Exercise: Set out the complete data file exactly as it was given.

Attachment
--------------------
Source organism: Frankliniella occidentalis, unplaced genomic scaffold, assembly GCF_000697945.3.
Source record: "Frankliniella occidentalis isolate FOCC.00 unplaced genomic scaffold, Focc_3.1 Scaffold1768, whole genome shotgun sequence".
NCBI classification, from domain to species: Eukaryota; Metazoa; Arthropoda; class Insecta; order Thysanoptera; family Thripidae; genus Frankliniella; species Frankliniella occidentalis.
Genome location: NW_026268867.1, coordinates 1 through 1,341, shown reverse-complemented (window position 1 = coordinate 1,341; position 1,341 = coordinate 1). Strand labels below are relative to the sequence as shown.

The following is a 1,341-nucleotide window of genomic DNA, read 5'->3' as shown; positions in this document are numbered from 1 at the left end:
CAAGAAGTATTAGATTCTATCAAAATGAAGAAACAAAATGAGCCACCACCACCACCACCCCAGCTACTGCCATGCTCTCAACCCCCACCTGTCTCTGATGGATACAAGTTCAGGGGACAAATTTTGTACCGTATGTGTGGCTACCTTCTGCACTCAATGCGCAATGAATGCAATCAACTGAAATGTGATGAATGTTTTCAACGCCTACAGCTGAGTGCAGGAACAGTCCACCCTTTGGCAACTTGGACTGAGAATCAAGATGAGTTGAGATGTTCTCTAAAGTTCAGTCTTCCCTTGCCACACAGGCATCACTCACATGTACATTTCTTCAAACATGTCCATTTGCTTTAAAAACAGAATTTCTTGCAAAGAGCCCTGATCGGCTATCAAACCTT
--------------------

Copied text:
Source organism: Frankliniella occidentalis, unplaced genomic scaffold, assembly GCF_000697945.3.
Source record: "Frankliniella occidentalis isolate FOCC.00 unplaced genomic scaffold, Focc_3.1 Scaffold1768, whole genome shotgun sequence".
NCBI classification, from domain to species: Eukaryota; Metazoa; Arthropoda; class Insecta; order Thysanoptera; family Thripidae; genus Frankliniella; species Frankliniella occidentalis.
Genome location: NW_026268867.1, coordinates 1 through 1,341, shown reverse-complemented (window position 1 = coordinate 1,341; position 1,341 = coordinate 1). Strand labels below are relative to the sequence as shown.

The following is a 1,341-nucleotide window of genomic DNA, read 5'->3' as shown; positions in this document are numbered from 1 at the left end:
CAAGAAGTATTAGATTCTATCAAAATGAAGAAACAAAATGAGCCACCACCACCACCACCCCAGCTACTGCCATGCTCTCAACCCCCACCTGTCTCTGATGGATACAAGTTCAGGGGACAAATTTTGTACCGTATGTGTGGCTACCTTCTGCACTCAATGCGCAATGAATGCAATCAACTGAAATGTGATGAATGTTTTCAACGCCTACAGCTGAGTGCAGGAACAGTCCACCCTTTGGCAACTTGGACTGAGAATCAAGATGAGTTGAGATGTTCTCTAAAGTTCAGTCTTCCCTTGCCACACAGGCATCACTCACATGTACATTTCTTCAAACATGTCCATTTGCTTTAAAAACAGAATTTCTTGCAAAGAGCCCTGATCGGCTATCAAACCTT